FOR IMMEDIATE RELEASE
July 24, 2019
Contact: Pete Daniels, 202-408-1711, 301-442-2249 (c) or email@example.com
House Energy and Commerce Subcommittee on Consumer Protection and Commerce Holds Important Hearing on Hot Cars Act of 2019 (H.R. 3593), PARK IT Act (H.R. 3145) and Impaired Driving
Members of Congress express support for mandating technology
in cars that could be saving lives today
Cathy Chase, President of Advocates for Highway and Auto Safety (Advocates), testified today before the House Energy and Commerce Subcommittee on Consumer Protection and Commerce during the hearing “Legislation to Make Cars in America Safer.” Her testimony, found here, focused on the need to urgently pass the Hot Cars Act of 2019 (H.R. 3593) and the PARK It Act (H.R. 3145), as well as swiftly implement countermeasures to reduce impaired driving and improve motor vehicle safety. “Steps can, and must, be taken to protect children from tragic heatstroke incidents in cars, to curb the dangers associated with keyless ignition systems, and to reduce impaired driving,” Chase said during her statement. “We are here today because people are not infallible. We are, however, inventive. And there are current, proven solutions to these issues.”
“Tragically the problem of hot cars has taken the lives of at least 21 children this year,” said Chase. She continued, “Technology is available now that can detect the presence of a child in a vehicle and alert drivers and caregivers.” Advocates, KidsAndCars.org and other consumer, health and safety organizations have led efforts to pass a new rule requiring a detection and alert system that can prevent heatstroke deaths of children unknowingly left in vehicles or who independently access parked cars.
Subcommittee Chairwoman Jan Schakowsky (D-IL), a cosponsor of the Hot Cars Act together with Reps. Tim Ryan (D-OH) and Peter King (R-NY), stated, “It’s not enough to educate parents about the risks. Even the best parents can get distracted. We need safety features built into our vehicles. You get a warning when you leave your car keys in the ignition. You should get the warning when a child is left in the back seat.”
Energy and Commerce Committee Chairman Frank Pallone (D-NJ) also voiced support for the Hot Cars Act during his opening statement at the hearing. “I commend the Chairwoman and Representatives Ryan and King for their work on the Hot Cars Act,” Pallone said. “This legislation would require vehicles to be equipped with safety technologies to detect and alert the driver to the presence of a child or occupant in the rear seat of a vehicle after the engine is shut off. And I look forward to exploring how this technological revolution can save lives.”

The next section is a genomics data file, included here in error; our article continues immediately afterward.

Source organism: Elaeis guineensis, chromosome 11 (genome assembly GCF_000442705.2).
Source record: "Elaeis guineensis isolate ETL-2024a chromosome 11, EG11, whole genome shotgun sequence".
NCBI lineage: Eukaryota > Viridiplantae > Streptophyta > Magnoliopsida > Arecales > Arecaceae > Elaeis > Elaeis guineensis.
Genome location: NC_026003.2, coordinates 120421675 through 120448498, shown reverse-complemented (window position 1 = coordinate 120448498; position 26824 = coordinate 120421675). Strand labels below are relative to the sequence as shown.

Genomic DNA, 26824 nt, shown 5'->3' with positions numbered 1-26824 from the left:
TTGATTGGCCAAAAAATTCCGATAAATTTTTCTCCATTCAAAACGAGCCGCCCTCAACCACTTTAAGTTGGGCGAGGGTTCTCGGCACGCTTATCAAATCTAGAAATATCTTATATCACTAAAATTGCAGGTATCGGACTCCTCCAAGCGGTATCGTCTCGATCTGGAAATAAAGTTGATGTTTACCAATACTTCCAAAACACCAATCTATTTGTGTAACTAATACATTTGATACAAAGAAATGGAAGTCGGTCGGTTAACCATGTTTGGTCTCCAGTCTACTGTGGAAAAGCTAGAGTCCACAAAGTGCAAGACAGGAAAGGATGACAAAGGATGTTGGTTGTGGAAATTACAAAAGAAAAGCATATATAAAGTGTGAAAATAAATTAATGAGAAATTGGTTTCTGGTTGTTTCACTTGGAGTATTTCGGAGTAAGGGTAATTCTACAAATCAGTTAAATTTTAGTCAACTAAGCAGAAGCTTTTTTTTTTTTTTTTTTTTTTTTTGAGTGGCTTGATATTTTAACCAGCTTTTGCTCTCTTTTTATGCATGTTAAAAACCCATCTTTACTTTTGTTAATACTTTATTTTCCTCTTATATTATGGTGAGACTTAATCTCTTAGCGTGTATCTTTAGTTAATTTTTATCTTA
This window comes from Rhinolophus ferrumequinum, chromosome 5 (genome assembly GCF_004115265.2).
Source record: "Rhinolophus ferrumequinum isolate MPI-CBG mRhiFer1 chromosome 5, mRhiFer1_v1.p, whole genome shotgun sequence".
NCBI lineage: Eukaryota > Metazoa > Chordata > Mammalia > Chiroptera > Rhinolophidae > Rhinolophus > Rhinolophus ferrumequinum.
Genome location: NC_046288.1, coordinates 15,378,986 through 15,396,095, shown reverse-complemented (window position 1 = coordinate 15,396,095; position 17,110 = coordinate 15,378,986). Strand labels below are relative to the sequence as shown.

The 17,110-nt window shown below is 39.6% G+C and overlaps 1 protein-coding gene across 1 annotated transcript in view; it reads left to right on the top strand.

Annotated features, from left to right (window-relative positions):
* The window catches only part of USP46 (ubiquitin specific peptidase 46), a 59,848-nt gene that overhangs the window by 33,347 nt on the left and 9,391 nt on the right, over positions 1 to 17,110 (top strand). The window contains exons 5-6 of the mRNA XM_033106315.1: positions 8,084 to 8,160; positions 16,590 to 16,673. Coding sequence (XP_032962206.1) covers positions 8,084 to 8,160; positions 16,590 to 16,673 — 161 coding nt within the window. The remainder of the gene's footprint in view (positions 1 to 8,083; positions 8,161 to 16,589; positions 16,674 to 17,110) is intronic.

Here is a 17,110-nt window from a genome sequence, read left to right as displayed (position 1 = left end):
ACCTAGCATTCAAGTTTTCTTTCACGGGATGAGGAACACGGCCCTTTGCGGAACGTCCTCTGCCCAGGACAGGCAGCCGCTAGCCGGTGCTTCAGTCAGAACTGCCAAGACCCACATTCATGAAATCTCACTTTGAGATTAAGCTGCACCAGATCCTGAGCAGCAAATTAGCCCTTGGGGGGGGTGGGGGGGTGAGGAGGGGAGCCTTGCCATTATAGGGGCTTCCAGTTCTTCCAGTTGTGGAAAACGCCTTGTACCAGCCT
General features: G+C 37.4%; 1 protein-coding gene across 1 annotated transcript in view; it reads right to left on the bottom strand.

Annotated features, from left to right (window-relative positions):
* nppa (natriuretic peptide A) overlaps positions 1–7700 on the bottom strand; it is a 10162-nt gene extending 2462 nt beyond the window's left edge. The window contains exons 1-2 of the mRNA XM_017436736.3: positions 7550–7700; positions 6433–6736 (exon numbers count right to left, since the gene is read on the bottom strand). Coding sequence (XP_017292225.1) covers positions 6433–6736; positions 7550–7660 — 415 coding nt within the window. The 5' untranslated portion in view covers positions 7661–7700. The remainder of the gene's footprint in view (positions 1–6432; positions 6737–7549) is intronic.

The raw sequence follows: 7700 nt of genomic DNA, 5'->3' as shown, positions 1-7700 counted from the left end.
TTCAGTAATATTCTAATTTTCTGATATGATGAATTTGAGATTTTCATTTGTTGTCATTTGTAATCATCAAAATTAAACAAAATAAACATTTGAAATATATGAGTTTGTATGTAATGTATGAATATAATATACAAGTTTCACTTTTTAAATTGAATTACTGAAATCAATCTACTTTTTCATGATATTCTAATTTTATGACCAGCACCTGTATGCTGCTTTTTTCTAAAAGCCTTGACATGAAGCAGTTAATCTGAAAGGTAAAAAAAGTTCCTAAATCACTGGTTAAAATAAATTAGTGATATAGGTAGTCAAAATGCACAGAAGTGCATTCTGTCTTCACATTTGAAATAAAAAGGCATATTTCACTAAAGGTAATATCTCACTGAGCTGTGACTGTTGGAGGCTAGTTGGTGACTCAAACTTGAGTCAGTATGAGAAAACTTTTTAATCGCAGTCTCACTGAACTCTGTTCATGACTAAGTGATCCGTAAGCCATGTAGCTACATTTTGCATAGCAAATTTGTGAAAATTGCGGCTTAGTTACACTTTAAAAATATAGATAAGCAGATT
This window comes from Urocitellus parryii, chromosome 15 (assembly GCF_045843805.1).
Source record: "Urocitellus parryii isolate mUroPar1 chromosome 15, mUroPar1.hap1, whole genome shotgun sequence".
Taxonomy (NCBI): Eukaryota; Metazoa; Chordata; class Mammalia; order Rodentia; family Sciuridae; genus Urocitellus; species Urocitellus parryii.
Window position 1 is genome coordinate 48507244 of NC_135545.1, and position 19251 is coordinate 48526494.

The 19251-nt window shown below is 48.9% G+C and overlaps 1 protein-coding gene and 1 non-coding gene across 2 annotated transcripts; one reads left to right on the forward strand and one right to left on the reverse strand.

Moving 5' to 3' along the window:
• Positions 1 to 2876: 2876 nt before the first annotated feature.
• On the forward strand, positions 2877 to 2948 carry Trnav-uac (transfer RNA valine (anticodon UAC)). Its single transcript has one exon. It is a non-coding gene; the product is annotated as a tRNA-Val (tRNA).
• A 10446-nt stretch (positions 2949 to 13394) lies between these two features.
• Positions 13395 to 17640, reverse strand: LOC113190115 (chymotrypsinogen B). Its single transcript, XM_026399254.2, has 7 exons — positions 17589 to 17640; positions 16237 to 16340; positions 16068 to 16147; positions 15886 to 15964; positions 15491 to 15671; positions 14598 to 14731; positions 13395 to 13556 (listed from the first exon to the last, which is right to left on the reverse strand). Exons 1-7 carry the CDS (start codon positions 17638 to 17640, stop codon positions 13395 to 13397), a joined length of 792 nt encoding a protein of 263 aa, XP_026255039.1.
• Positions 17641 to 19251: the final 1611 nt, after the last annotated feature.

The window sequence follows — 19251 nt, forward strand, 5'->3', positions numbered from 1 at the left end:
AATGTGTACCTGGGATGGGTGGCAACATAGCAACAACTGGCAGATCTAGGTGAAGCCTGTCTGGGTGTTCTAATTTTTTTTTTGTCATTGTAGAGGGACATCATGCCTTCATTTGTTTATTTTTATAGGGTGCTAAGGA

Testifying in support of the PARK IT Act was Susan Livingston, whose parents Dr. James D. Livingston and Dr. Sherry H. Penney, died earlier this year of carbon monoxide poisoning after unknowingly leaving their car, equipped with a keyless ignition, running in their garage. “These deaths were caused by an automobile design flaw that can be fixed at low cost, with readily available technology,” Ms. Livingston said. “It is a design flaw that the car industry and the NHTSA has known about since keyless ignitions were introduced in 2006.” Several Subcommittee members noted that they had forgotten to turn off their own keyless ignition vehicles at times. Chase called for swift action on the bill saying, “We applaud the leadership of the Chairwoman and other cosponsors in introducing the PARK IT Act and urge Congress to enact it.”
Another topic of focus at the hearing was impaired driving. Subcommittee Member Rep. Debbie Dingell (D-MI) spoke in favor of technology to prevent drunk driving, including the Driver Alcohol Detection System for Safety (DADSS). “This technology needs to be the standard in all new vehicles,” Dingell said. “And it will save 7,000 to 10,000 lives every year.” Advocates commends Rep. Dingell for her leadership on drunk driving and looks forward to continuing to work with her and others to mandate technological solutions that can curb this deadly behavior on our roadways.
Advanced safety features that have shown to be very effective at helping drivers avoid crashes are available today. As Chase stated during the hearing, “proven technologies, in addition to the ones being discussed today, such automatic emergency braking (AEB), blind spot detection and lane departure warning should be in all new cars now.” Rep. Robin Kelly (D-IL), who said she was concerned that these types of safety features were being sold as luxury items in cars, stated, “Automatic emergency brakes are not the same as leather seats. Lane departure warnings are not same as a Bluetooth-enabled stereo.”
Advocates has outlined a number of commonsense solutions, which are available today, that can prevent motor vehicle crashes, deaths and injuries. We thank Chairwoman Schakowsky (D-IL), Ranking Member McMorris Rogers (R-WA), and the Subcommittee Members for holding today’s hearing and look forward to working with them in the coming months to advance important auto safety measures to save lives.